Jan Smuts

Jan Christiaan Smuts, (May 24, 1870 – September 11, 1950) was a prominent South African statesman and soldier. He was born in Malmesbury in the Cape Colony and was educated at Christ’s College, Cambridge.

Smuts was a supporter of Cecil Rhodes until it was revealed that Rhodes had instigated the fateful Jameson Raid by a group of Uitlanders on the Transvaal Republic. He moved from the Cape to practice law in Johannesburg where he became State Attorney. He later became a Minister in the Transvaal government led by Paul Kruger until the outbreak of the Boer War.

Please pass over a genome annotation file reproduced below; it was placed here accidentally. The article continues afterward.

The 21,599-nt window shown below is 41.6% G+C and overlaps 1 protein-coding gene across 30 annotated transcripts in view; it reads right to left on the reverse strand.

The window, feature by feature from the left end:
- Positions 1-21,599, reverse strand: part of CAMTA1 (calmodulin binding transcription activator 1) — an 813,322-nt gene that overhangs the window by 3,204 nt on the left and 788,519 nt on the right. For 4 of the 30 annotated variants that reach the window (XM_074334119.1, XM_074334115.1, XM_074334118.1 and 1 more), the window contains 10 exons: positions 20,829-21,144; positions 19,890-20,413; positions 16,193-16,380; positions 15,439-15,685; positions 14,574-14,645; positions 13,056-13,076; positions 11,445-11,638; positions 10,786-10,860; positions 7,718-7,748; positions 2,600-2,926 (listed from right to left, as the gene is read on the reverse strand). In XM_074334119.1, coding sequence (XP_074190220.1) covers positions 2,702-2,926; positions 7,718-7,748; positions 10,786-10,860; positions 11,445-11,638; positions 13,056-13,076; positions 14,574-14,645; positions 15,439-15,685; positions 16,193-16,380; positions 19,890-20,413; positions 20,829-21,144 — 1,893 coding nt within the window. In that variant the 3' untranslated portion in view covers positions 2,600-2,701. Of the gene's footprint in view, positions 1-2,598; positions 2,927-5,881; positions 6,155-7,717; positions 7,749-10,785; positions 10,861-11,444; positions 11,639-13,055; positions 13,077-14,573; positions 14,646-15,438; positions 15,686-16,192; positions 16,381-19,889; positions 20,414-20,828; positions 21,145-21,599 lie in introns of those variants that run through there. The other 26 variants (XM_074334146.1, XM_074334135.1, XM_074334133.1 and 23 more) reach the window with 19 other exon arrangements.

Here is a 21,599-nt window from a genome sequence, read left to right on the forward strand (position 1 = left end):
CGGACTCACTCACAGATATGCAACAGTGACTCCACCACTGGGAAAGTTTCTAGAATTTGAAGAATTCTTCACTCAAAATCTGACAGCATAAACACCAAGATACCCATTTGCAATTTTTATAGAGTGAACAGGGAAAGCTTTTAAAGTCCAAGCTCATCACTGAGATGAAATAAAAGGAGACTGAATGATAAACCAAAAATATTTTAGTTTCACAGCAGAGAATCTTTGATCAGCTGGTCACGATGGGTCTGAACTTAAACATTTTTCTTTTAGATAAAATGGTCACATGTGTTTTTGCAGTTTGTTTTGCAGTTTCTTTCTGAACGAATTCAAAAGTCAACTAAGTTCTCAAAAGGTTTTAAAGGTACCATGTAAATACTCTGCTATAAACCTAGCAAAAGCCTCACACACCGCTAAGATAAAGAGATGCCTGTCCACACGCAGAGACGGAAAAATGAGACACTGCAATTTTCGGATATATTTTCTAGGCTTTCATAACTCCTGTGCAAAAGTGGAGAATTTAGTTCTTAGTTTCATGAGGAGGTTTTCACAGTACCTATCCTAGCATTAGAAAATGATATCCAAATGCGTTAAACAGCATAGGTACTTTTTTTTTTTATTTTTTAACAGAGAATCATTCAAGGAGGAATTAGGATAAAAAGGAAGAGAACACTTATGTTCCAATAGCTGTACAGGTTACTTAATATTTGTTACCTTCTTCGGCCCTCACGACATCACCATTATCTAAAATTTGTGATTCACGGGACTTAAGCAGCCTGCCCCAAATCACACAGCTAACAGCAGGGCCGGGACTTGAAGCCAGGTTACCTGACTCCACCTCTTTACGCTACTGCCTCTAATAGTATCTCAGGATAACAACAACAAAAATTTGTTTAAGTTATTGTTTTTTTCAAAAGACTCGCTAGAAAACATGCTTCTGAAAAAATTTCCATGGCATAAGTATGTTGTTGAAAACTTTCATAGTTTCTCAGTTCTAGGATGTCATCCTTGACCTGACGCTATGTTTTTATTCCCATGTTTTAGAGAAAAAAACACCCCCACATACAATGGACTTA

During the Boer War he led a Boer Commando in the Cape Colony and showed a great aptitude for guerrilla tactics. After the war ended in 1902 he returned to politics as a member of the government of the Union of South Africa led by Louis Botha until the outbreak of World War I when he rejoined the army. In 1917 he was invited to join the Imperial War Cabinet by David Lloyd George.

Smuts returned to South Africa after the signing of the Treaty of Versailles in 1919 and served two terms as prime minister (1919-1924) and (1933 – 1939).

During World War II Smuts worked closely with Winston Churchill and attained the rank of Field Marshall. He was the only person who was a signatory to both the peace treaties ending the two world wars. He contributed to the formation of both the League of Nations and the United Nations.

He is remembered also for the coining of the terms holism and holistic: abstractions not unnaturally linked to his political concerns.

Johannesburg International Airport was formerly named after him.